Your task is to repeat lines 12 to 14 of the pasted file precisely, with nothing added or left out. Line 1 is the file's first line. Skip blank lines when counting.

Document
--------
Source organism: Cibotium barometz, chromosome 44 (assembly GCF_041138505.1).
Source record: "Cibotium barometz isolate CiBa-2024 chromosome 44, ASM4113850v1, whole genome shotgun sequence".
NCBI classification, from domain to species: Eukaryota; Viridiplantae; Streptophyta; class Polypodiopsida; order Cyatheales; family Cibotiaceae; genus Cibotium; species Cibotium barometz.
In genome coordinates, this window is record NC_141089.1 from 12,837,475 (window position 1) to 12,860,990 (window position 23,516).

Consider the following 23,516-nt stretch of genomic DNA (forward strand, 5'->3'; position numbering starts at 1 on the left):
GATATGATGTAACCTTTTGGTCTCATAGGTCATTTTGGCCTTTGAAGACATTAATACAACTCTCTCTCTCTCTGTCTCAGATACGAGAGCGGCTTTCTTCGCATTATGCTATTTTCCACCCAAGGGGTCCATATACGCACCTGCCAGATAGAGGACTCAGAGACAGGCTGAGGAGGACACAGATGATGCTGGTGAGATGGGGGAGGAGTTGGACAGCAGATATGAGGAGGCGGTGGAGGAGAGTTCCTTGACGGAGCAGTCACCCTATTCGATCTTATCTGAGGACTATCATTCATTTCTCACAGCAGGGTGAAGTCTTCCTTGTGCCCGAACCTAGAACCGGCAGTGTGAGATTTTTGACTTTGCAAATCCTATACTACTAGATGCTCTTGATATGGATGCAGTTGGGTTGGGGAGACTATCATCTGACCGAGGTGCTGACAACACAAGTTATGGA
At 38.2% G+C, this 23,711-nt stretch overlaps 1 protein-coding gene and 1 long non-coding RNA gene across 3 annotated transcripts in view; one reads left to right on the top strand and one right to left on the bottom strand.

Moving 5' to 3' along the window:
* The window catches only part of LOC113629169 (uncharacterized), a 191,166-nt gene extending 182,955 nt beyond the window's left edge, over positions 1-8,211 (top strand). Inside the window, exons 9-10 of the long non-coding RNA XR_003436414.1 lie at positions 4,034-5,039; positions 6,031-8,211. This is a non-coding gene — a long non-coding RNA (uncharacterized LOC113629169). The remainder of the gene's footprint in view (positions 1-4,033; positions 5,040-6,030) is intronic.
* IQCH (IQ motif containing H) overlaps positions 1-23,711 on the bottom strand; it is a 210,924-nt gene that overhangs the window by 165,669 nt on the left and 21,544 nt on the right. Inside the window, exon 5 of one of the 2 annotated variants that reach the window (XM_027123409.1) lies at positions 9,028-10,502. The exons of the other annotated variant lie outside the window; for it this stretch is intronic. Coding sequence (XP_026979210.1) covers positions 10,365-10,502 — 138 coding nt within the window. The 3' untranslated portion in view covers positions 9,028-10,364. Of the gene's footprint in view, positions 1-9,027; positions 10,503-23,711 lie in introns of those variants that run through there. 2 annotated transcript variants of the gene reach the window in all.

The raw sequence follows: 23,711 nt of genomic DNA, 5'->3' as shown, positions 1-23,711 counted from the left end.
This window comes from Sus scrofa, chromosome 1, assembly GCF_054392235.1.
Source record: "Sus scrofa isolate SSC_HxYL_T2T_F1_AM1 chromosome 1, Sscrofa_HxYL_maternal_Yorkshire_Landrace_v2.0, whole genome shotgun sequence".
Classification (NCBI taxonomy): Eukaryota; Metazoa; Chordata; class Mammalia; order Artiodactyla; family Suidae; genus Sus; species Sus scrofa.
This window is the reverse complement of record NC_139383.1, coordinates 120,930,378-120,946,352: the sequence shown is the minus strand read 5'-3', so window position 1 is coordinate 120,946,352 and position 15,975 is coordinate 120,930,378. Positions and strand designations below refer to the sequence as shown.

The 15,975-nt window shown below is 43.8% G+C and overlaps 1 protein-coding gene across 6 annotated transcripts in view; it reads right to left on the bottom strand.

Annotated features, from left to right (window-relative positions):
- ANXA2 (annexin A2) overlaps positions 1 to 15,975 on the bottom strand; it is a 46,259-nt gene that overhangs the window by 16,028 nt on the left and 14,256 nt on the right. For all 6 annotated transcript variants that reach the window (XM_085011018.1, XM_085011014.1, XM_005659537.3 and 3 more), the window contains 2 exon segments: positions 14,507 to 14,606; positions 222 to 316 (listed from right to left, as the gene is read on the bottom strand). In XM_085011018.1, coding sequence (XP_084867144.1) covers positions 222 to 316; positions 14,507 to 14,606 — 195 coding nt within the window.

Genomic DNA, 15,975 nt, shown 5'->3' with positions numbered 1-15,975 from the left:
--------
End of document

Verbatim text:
This window comes from Sus scrofa, chromosome 1, assembly GCF_054392235.1.
Source record: "Sus scrofa isolate SSC_HxYL_T2T_F1_AM1 chromosome 1, Sscrofa_HxYL_maternal_Yorkshire_Landrace_v2.0, whole genome shotgun sequence".
Classification (NCBI taxonomy): Eukaryota; Metazoa; Chordata; class Mammalia; order Artiodactyla; family Suidae; genus Sus; species Sus scrofa.